Couchsurfing in Iran: A country of culture
Iran is not the first place on most people's list of travel destinations. The Middle-Eastern nation has been virtually cut off from the majority of the Western world since the Islamic revolution that overthrew the Shah in 1979. It is often aligned with neighbouring nations struggling with war, terrorism, anti-US sentiments and an overwhelming amount of sand.
But the reality is far different. Iran is a country full of culture, history, welcoming people, and a surprising amount of greenery.
The capital Tehran can overwhelm even the most experienced travellers, with a population of 15 million people, as well as more than 5 million cars. At times, the noise can be deafening, and tourists should be extremely careful when crossing the road in front of some of the world's craziest drivers.
Due to strict sanctions enforced by the United States, Iran is a cash-only country. There are no ATMs and foreign credit cards are useless. There are money exchange offices throughout the city that accept US dollars or euros.
Social media sites like Facebook and Twitter are blocked and your best bet of keeping in contact with friends and family is via WhatsApp. Due to all of the above, the chaotic state of Tehran will come as a huge culture shock for most first-time visitors to Iran.
Nonetheless, the city is full of energy and excitement. The hustle and bustle of the Grand Bazaar is comparable to that of the same name in Istanbul. Bargains can be found throughout the labyrinth of corridors, and travellers should check out the collection of high-quality Persian rugs and artwork.
Just a stone's throw away is the architectural beauty of Golestan Palace, the former home of the Qajar royal family. Arguably the greatest attraction in the city, the palace has several unique structures set in a large quiet complex with a beautiful garden. One could easily spend a few hours here viewing the nine separate museums and sites, or lounging in the shade next to a dancing water fountain.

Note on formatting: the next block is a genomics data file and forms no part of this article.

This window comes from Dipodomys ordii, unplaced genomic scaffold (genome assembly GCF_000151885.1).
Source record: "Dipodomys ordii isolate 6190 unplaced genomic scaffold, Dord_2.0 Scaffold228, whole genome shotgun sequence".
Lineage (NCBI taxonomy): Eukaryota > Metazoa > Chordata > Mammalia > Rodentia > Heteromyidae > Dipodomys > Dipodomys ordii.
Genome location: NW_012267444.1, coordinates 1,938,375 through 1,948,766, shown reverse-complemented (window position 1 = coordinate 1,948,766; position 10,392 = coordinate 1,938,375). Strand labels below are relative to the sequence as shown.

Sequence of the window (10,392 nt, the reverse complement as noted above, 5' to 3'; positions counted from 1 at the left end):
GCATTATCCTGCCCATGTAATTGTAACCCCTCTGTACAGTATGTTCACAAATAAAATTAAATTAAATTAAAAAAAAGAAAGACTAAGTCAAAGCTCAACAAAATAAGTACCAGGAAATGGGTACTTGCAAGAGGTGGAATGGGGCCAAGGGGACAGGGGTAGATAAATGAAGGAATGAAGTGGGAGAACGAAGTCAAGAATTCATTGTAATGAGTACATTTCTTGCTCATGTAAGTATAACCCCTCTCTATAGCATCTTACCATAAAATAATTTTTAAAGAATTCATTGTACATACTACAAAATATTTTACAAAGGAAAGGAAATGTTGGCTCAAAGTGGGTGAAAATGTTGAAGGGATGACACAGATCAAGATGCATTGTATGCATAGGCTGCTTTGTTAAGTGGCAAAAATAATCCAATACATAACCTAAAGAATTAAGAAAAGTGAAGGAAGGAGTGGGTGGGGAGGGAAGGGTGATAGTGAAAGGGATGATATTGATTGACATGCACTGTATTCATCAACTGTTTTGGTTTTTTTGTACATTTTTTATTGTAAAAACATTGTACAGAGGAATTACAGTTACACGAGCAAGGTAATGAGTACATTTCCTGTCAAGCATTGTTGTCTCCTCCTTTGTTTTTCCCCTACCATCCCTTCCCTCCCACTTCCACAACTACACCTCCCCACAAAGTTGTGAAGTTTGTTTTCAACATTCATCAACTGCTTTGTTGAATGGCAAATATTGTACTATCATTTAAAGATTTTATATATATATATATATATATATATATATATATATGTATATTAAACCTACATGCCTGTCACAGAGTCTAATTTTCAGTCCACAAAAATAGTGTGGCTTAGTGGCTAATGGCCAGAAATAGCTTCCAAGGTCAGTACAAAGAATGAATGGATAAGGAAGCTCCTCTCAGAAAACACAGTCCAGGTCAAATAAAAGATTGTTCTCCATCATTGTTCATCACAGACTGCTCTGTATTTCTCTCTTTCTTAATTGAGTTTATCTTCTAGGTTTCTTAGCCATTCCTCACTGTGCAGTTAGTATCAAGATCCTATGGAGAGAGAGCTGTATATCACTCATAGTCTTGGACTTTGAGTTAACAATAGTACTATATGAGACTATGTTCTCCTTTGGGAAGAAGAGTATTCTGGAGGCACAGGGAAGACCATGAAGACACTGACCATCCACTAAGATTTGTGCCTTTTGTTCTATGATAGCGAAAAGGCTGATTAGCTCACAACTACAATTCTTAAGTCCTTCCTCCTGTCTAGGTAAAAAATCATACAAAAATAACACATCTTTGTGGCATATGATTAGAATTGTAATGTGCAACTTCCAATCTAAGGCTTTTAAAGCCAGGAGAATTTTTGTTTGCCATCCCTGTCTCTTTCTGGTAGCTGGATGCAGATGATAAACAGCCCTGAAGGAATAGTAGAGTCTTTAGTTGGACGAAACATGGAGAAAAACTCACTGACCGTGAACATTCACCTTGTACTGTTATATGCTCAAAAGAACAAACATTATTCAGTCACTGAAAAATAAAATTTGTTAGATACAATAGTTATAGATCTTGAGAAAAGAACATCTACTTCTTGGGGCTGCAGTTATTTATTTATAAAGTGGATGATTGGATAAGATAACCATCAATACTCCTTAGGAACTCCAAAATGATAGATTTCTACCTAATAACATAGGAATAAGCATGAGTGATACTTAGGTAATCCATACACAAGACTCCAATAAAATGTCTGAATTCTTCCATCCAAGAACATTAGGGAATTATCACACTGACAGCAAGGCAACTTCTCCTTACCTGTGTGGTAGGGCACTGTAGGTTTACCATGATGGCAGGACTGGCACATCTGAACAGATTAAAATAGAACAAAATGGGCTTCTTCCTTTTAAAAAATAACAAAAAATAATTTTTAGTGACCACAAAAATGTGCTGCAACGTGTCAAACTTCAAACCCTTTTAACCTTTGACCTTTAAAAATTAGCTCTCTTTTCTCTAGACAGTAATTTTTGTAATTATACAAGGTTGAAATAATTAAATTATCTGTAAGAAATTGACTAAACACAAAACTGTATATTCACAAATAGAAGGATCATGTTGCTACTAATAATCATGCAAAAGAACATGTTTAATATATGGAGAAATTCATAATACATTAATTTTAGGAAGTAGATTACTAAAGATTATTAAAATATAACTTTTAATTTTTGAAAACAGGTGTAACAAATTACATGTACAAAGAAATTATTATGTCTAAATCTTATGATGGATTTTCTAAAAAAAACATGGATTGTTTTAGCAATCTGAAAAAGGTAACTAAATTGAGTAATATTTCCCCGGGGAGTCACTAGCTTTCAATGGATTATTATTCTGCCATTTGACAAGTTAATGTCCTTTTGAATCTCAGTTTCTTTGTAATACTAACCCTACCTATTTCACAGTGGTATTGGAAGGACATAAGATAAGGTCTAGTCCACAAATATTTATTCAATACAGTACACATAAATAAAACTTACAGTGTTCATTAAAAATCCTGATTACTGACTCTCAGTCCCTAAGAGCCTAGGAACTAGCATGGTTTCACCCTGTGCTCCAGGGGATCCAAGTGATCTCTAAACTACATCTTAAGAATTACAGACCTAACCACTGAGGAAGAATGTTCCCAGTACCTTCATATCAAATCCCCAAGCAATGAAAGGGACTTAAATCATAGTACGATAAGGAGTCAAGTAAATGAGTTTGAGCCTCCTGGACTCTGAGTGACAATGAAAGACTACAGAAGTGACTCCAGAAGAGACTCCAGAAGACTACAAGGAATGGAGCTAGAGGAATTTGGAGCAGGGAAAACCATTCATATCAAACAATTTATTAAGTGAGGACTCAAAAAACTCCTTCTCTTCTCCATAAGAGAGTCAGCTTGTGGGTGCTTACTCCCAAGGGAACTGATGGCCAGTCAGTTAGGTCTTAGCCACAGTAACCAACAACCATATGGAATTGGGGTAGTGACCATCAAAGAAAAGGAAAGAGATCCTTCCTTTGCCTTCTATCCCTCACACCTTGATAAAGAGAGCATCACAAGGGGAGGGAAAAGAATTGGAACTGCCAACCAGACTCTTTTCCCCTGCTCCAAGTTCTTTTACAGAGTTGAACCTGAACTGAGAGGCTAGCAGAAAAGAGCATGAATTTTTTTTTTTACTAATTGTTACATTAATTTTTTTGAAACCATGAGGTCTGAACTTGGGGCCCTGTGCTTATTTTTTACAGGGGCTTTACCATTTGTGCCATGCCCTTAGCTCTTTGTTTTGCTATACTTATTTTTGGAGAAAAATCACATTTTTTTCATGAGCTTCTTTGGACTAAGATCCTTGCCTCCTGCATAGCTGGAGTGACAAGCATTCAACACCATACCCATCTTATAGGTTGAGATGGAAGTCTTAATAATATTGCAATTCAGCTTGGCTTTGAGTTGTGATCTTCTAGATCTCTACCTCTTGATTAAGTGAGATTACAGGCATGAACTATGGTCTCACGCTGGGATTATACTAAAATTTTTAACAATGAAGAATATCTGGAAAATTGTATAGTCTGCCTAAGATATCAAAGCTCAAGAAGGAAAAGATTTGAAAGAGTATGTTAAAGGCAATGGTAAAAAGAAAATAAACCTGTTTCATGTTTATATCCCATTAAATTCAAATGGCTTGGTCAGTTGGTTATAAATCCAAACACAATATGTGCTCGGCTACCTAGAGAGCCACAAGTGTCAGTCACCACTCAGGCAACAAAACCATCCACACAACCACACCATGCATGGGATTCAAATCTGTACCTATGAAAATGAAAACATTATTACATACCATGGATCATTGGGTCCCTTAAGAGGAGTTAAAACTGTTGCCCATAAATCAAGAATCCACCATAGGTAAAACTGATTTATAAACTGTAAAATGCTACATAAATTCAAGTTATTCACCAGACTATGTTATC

Head to the streetside market and buy some fresh cherries and peaches, a range of nuts, or even a salami-filled sub. Iranian food is not of the same calibre as Italy, France or Greece, but it is cheap, healthy, and filling. A kilo of cherries is around NZ$6, a price you would be lucky to find even during peak season in Central Otago. For dinner, it's hard to go past a succulent lamb or chicken kebab. Accompanied by rice and a selection of vegetables, it is simple, but affordable, usually costing around $5.
Tehran sits more than 1000 metres above sea level and lies at the foot of the imposing Alborz mountain range, where Iran's highest peak, Mt Damavand, rises to 5610m. In the foothills of its neighbour Mt Tochal lies the serene village of Darband, a definite must-visit while in Tehran. Like something out of a fairytale, a crystal clear river runs down through the village, with waterfalls, chasms, and an abundance of greenery creating the perfect setting for relaxation. For hiking enthusiasts, a trail out of the village winds its way up Tochal and provides an outstanding view of the city below.
Despite the size of Tehran, the drinking water is safe, as are the streets. Iranian people are remarkably friendly and will often approach you to ask where you'refrom and welcome you to their country. Thieves are very uncommon, and you will feel safe wherever you are in the city (although watch out while crossing the road!). As is the case in other Middle Eastern nations, women are required to wear a hijab in public and it is customary for both genders to cover their shoulders and wear some form of trousers. In summer when temperatures in the city often hover around 40 degrees celsius, this way of dress can be difficult to maintain. It's best to think ahead and pack very light clothing that will suit the conditions.
As Tehran is so high above sea level, winters often bring snowfall to the city. In 2014, one snow drift left over 2m of snow in parts of the city. The surrounding mountains are also home to some of the best skiing in the world. Dizin and Shemshak resorts are both less than two hours' drive out of Tehran and cost less than half than what it does for a day's skiing here in New Zealand.
As Iran has been virtually cut off from the Western world, its people are not strong English speakers, even amongst the youth. Therefore, it would be wise to learn some Persian phrases, as you will need to deal with things in Persian outside of tourist attractions or public spaces like the metro or Grand Bazaar.
Venturing into Iran will throw you out of your depth and give you a massive culture shock. But in a world where travelling has become significantly easier with improvements to technology and English becoming a global language, Iran brings a fresh challenge to even the most experienced traveller. There a few other places on the globe that allow you to fully embrace the culture and have a truly unique experience away from home.
Getting there Several airlines fly into Tehran, including Emirates, Qatar Airways, and AirAsia. Built in 2004, Imam Khomeini Airport is located about 45 minutes drive outside of the city. Taxis and buses are available outside and there are plans the Tehran Metro will extend to the airport soon. The capital also serves as a great outpost to travel around the rest of the country, with the Caspian Sea lying in the north, and the beautiful city of Isfahan lying in a few hours south.
Sean Nugent is a 21-year old Massey University journalism student who has recently returned from couchsurfing in Iran.